From the outset there have been doubts as to how close the men were actually to staging what would have been Spain’s first suicide terrorist attack.
In a charge sheet released several weeks ago, Gonzalez Mota’s only mention of explosives was to say police who made some of the arrests seized 18 grammes – less than an ounce – of white powder that came from emptying out fireworks.
He said police also found timers, steel balls and air-gun pellets to serve as shrapnel, and other material for making bombs.
When indictments were handed down in June of this year, Ismael Moreno, the investigating magistrate, wrote that the cell had achieved “operational capability” in terms of manpower and “was apparently very close to achieving full technical capability in terms of explosive devices”.
However, he said the amount of explosives found was enough for training purposes but not to stage a major attack.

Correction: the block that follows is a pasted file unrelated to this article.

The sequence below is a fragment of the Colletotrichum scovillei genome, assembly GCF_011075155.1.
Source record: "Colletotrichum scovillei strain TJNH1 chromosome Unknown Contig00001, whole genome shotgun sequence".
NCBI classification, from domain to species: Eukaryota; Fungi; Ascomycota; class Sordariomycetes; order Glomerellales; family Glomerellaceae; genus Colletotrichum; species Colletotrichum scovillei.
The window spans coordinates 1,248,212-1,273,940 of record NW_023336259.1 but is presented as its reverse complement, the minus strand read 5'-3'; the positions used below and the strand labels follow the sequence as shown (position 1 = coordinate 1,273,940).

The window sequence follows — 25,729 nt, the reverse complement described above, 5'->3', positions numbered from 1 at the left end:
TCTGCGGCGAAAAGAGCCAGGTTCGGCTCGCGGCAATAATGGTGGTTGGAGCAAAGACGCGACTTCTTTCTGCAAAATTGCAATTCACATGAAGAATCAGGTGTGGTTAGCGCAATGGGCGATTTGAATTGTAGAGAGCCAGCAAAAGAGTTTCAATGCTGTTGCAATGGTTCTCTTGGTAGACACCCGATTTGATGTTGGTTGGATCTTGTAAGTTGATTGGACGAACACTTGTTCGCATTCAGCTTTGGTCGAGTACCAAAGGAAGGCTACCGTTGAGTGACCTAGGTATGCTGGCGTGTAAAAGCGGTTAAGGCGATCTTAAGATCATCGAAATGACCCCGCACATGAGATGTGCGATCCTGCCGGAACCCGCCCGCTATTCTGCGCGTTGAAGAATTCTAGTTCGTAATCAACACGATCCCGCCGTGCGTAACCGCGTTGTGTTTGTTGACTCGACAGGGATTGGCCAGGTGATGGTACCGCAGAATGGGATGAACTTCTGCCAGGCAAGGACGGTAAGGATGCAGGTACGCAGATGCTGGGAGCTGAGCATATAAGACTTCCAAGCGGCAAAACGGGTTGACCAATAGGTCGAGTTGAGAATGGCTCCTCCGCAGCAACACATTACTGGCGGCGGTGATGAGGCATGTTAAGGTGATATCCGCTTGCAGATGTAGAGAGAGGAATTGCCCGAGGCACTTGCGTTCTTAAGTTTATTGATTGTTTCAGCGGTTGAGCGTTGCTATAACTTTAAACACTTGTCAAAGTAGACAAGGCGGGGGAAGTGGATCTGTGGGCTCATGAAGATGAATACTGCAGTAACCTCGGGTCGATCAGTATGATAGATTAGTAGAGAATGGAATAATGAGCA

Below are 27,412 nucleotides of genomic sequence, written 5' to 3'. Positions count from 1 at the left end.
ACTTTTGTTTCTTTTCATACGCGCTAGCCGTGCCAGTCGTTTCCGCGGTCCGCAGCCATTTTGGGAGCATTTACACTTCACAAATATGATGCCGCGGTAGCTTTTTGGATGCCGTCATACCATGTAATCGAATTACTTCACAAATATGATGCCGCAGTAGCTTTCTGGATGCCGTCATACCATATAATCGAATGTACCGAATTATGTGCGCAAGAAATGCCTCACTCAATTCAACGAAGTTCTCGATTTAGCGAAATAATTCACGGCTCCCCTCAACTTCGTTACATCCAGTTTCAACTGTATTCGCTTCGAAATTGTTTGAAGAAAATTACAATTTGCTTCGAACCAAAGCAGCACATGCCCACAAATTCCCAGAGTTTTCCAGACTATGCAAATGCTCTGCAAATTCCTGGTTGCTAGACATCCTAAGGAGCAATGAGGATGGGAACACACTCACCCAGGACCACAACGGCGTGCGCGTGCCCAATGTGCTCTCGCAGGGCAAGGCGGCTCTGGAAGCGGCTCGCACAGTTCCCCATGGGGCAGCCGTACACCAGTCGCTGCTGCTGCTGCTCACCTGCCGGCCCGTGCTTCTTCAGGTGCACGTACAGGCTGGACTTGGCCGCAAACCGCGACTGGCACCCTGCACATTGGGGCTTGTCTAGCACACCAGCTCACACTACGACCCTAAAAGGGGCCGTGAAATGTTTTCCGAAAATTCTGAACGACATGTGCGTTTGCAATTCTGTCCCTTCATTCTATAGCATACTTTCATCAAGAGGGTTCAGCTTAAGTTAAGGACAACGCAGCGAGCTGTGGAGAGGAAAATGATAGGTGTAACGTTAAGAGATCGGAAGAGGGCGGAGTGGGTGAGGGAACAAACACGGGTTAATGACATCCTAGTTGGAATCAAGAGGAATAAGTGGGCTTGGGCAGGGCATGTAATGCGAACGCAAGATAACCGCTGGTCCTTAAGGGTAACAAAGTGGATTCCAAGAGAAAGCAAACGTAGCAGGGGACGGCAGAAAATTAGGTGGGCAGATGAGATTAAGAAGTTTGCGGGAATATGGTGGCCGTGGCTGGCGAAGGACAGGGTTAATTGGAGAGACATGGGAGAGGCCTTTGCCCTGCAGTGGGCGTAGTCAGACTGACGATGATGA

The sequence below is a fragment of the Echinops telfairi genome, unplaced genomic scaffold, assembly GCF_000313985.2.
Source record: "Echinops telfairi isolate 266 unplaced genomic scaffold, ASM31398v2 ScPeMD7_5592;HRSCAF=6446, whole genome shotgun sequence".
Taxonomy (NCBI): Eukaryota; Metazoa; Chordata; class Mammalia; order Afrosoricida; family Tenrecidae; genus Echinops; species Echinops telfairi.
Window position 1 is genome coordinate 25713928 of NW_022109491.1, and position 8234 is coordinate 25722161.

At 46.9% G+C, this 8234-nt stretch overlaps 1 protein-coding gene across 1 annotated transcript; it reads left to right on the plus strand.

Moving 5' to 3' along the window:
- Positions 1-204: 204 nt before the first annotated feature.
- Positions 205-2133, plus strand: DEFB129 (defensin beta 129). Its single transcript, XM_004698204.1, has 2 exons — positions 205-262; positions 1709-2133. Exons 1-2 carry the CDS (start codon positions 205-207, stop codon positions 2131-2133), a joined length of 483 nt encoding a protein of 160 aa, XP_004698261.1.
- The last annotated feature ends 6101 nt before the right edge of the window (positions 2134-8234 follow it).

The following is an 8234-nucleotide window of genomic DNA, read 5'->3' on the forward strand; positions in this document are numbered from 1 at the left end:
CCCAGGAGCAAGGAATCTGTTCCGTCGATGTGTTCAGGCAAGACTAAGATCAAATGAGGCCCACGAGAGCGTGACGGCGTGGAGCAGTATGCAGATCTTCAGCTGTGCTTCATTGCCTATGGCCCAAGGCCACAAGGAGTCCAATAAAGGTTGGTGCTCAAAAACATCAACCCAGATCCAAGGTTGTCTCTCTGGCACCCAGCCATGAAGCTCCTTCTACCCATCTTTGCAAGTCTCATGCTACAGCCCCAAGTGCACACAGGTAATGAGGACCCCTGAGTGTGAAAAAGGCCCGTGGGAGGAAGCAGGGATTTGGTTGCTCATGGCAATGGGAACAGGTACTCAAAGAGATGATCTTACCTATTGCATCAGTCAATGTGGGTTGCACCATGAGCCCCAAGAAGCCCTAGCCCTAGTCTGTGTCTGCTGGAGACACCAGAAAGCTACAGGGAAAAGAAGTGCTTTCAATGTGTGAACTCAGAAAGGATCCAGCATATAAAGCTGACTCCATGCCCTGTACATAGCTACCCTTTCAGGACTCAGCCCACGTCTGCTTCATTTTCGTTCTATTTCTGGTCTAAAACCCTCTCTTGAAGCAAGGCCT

Perhaps because of this lack of firepower, the cell is not accused of actually conspiring to stage a terrorist attack but rather of belonging to a terrorist organisation.
The cell acted under the inspiration of Tehrik-e-Taliban Pakistan, the Pakistani Taliban movement, led at the time by Baitullah Mehsud, and plans for the Barcelona attack were later claimed in a video by Maulvi Omar, a spokesman for the group, Gonzalez Mota wrote.